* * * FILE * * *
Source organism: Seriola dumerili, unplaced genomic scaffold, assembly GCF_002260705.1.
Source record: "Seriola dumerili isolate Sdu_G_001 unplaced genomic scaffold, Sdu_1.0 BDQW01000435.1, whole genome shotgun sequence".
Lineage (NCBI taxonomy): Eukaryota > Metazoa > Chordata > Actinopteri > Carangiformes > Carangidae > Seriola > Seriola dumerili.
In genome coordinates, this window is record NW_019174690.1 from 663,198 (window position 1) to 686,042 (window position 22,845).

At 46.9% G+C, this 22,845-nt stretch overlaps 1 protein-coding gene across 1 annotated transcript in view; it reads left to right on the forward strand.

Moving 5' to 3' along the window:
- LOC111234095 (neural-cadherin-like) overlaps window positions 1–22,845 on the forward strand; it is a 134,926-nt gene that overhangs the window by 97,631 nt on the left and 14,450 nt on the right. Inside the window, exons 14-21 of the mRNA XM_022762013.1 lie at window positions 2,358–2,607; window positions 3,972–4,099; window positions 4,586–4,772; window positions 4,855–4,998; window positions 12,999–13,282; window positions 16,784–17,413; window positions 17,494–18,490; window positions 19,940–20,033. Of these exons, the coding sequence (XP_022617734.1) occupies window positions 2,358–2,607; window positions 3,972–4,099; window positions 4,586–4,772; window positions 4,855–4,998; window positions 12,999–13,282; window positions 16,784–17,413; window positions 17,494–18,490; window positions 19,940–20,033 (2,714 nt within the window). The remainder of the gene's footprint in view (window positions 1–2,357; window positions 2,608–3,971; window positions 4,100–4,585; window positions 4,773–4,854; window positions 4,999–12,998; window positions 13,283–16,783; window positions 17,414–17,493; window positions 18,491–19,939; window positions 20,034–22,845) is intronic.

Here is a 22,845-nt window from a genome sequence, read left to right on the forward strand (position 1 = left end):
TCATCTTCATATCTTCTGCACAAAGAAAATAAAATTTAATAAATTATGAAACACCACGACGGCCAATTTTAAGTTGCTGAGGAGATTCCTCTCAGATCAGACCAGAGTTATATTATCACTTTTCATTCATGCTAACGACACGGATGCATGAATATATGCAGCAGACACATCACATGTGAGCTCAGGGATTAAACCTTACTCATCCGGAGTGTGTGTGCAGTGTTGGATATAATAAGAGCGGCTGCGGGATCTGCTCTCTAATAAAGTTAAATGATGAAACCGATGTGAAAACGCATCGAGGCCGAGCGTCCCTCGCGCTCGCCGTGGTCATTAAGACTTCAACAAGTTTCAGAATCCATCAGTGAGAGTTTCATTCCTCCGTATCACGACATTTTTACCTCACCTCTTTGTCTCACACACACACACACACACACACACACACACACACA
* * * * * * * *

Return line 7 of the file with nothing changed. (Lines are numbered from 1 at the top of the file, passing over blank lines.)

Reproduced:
- LOC111234095 (neural-cadherin-like) overlaps window positions 1–22,845 on the forward strand; it is a 134,926-nt gene that overhangs the window by 97,631 nt on the left and 14,450 nt on the right. Inside the window, exons 14-21 of the mRNA XM_022762013.1 lie at window positions 2,358–2,607; window positions 3,972–4,099; window positions 4,586–4,772; window positions 4,855–4,998; window positions 12,999–13,282; window positions 16,784–17,413; window positions 17,494–18,490; window positions 19,940–20,033. Of these exons, the coding sequence (XP_022617734.1) occupies window positions 2,358–2,607; window positions 3,972–4,099; window positions 4,586–4,772; window positions 4,855–4,998; window positions 12,999–13,282; window positions 16,784–17,413; window positions 17,494–18,490; window positions 19,940–20,033 (2,714 nt within the window). The remainder of the gene's footprint in view (window positions 1–2,357; window positions 2,608–3,971; window positions 4,100–4,585; window positions 4,773–4,854; window positions 4,999–12,998; window positions 13,283–16,783; window positions 17,414–17,493; window positions 18,491–19,939; window positions 20,034–22,845) is intronic.